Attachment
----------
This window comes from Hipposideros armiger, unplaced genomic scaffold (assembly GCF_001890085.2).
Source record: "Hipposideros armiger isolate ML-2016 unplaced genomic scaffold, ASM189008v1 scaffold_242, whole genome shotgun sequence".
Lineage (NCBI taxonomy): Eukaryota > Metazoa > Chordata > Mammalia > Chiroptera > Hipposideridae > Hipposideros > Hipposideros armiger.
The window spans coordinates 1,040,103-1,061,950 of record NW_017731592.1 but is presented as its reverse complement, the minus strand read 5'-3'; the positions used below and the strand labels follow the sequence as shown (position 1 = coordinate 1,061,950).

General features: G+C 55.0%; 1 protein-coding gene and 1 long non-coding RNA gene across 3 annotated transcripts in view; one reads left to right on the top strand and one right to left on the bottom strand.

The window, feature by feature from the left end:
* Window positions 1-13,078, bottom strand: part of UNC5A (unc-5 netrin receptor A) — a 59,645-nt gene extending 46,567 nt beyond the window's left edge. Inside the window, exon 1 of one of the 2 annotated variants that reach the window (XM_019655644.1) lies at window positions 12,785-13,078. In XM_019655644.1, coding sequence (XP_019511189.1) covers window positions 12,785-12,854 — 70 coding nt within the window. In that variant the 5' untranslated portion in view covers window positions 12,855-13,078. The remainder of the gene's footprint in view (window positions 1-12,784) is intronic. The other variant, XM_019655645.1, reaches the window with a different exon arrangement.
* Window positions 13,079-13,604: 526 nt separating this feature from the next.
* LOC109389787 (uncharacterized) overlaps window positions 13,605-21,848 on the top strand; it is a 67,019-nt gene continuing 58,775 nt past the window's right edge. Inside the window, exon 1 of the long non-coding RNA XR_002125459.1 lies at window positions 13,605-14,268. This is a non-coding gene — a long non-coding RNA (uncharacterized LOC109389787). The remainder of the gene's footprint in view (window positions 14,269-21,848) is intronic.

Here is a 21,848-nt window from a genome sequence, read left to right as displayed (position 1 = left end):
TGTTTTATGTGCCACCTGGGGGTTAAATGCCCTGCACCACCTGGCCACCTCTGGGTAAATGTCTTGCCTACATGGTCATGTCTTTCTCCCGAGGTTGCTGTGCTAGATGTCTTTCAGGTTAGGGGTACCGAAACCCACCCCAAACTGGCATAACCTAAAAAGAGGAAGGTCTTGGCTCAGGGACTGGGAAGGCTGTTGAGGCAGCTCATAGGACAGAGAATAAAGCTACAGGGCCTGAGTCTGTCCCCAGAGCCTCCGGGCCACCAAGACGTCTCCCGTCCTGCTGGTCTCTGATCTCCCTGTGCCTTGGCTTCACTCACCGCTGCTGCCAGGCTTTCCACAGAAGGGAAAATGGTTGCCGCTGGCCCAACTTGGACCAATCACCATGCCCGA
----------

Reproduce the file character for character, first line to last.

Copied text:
This window comes from Hipposideros armiger, unplaced genomic scaffold (assembly GCF_001890085.2).
Source record: "Hipposideros armiger isolate ML-2016 unplaced genomic scaffold, ASM189008v1 scaffold_242, whole genome shotgun sequence".
Lineage (NCBI taxonomy): Eukaryota > Metazoa > Chordata > Mammalia > Chiroptera > Hipposideridae > Hipposideros > Hipposideros armiger.
The window spans coordinates 1,040,103-1,061,950 of record NW_017731592.1 but is presented as its reverse complement, the minus strand read 5'-3'; the positions used below and the strand labels follow the sequence as shown (position 1 = coordinate 1,061,950).

General features: G+C 55.0%; 1 protein-coding gene and 1 long non-coding RNA gene across 3 annotated transcripts in view; one reads left to right on the top strand and one right to left on the bottom strand.

The window, feature by feature from the left end:
* Window positions 1-13,078, bottom strand: part of UNC5A (unc-5 netrin receptor A) — a 59,645-nt gene extending 46,567 nt beyond the window's left edge. Inside the window, exon 1 of one of the 2 annotated variants that reach the window (XM_019655644.1) lies at window positions 12,785-13,078. In XM_019655644.1, coding sequence (XP_019511189.1) covers window positions 12,785-12,854 — 70 coding nt within the window. In that variant the 5' untranslated portion in view covers window positions 12,855-13,078. The remainder of the gene's footprint in view (window positions 1-12,784) is intronic. The other variant, XM_019655645.1, reaches the window with a different exon arrangement.
* Window positions 13,079-13,604: 526 nt separating this feature from the next.
* LOC109389787 (uncharacterized) overlaps window positions 13,605-21,848 on the top strand; it is a 67,019-nt gene continuing 58,775 nt past the window's right edge. Inside the window, exon 1 of the long non-coding RNA XR_002125459.1 lies at window positions 13,605-14,268. This is a non-coding gene — a long non-coding RNA (uncharacterized LOC109389787). The remainder of the gene's footprint in view (window positions 14,269-21,848) is intronic.

Here is a 21,848-nt window from a genome sequence, read left to right as displayed (position 1 = left end):
TGTTTTATGTGCCACCTGGGGGTTAAATGCCCTGCACCACCTGGCCACCTCTGGGTAAATGTCTTGCCTACATGGTCATGTCTTTCTCCCGAGGTTGCTGTGCTAGATGTCTTTCAGGTTAGGGGTACCGAAACCCACCCCAAACTGGCATAACCTAAAAAGAGGAAGGTCTTGGCTCAGGGACTGGGAAGGCTGTTGAGGCAGCTCATAGGACAGAGAATAAAGCTACAGGGCCTGAGTCTGTCCCCAGAGCCTCCGGGCCACCAAGACGTCTCCCGTCCTGCTGGTCTCTGATCTCCCTGTGCCTTGGCTTCACTCACCGCTGCTGCCAGGCTTTCCACAGAAGGGAAAATGGTTGCCGCTGGCCCAACTTGGACCAATCACCATGCCCGA